"Nick" <email@example.com> wrote
I think that it is more likely to work the other way round. After all theUnless it is a great illuminated text or something of similar nature, there
is probably close to nothing to be learnt about the times in which the book
was produced that can be learnt form seeing the original. Millions of books
were being mass produced at the time, and I doubt that the book in question
differs in any significant way >from all the other the mass produced books
produced in 1938.
For all we know, this particular book has been rebound, may be missing some
I doubt that the library would be interested in keeping a photocopy of aI would imagine that most people go into a library to see the *contents* of
a book. How many go in to see the weight and texture of the paper, the
method of binding, the embossing, the typeface used, etc? Sure, there are
certain books that one does go to libraries to see the physical document
(Columbus's diaries, the Gutenberg Bibles, etc.) but I doubt that Tom's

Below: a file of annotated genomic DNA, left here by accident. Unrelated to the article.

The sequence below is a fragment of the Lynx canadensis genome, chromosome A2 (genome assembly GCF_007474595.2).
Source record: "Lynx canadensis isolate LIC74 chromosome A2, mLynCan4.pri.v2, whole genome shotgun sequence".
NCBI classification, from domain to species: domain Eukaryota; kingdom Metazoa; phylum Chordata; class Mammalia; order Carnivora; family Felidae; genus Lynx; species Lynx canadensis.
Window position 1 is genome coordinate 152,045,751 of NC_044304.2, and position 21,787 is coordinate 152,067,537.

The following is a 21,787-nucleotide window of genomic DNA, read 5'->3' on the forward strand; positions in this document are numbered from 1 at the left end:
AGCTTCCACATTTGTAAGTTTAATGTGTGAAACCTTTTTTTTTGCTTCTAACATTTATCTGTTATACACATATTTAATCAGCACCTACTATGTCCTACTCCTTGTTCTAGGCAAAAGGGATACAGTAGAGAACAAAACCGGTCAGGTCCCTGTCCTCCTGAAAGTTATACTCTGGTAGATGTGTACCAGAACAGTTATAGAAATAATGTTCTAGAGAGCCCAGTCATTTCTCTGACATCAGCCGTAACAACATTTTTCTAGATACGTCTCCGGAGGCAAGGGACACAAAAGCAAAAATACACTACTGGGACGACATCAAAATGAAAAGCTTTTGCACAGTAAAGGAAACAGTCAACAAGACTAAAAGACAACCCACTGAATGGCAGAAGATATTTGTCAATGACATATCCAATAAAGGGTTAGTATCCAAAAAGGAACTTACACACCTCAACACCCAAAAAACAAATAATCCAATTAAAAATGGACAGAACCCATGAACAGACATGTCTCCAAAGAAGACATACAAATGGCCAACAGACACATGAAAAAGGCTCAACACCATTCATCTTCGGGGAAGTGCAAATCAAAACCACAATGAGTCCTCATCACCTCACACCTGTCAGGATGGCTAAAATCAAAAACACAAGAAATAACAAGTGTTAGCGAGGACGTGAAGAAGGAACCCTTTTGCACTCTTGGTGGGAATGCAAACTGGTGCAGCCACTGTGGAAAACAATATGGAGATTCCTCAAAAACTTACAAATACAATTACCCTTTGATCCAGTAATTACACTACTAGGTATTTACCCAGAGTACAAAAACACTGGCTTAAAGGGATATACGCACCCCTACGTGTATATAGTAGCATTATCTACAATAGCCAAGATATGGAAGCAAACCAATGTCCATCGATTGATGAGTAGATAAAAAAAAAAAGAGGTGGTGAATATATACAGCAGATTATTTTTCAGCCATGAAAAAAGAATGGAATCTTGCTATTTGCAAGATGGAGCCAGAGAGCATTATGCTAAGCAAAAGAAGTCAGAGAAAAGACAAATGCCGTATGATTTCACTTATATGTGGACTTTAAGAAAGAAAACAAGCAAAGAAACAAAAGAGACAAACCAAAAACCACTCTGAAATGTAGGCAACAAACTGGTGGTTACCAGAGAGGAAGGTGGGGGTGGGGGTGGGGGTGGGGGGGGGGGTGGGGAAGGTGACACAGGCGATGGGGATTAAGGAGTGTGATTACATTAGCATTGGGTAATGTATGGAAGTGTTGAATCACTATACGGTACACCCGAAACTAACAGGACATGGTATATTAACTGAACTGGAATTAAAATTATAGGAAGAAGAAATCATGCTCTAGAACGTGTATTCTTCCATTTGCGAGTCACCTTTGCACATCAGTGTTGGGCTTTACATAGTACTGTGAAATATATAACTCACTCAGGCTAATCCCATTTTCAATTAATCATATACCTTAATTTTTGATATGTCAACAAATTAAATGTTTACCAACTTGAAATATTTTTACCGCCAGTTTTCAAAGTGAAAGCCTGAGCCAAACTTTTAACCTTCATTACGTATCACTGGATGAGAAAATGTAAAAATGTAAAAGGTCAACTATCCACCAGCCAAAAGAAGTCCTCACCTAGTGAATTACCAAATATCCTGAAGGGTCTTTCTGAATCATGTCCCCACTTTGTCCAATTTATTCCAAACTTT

uncle's book is in that category.
It may be that there are other relatives who would also like to see thisWhy can't they see it in Tom's study? I would hazard a bet that
*infinitely* more of Tom's relatives are going to enter his study than are
going to visit some library in Slovakia!
It would be interesting to know how many people have looked at the book in
the last 50 years. How many would look at it if it is Tom's study?
If there was a photocopied copy in the library, with a note that the
original is held by Tom (giving his contact details) then anyone wanting to
read the contents of the book can do so in the library and if they want to
see the original (for what reason, I can't imagine) they can go see it in
Libraries constantly discard books, (Google 'library discard book' and see
the hits you get). It would be heartbreaking if at some time in the future
a librarian decides to cull this book >from their collection and it ends up
totally out of reach of nay of Tom's family! The book is probably a lot
more likely to be treasured by Tom and his family than by a Slovakian
MODERATOR NOTE: This is straying away >from the original question and even further
away >from genealogy. Only emails answering Tom's original question will be posted.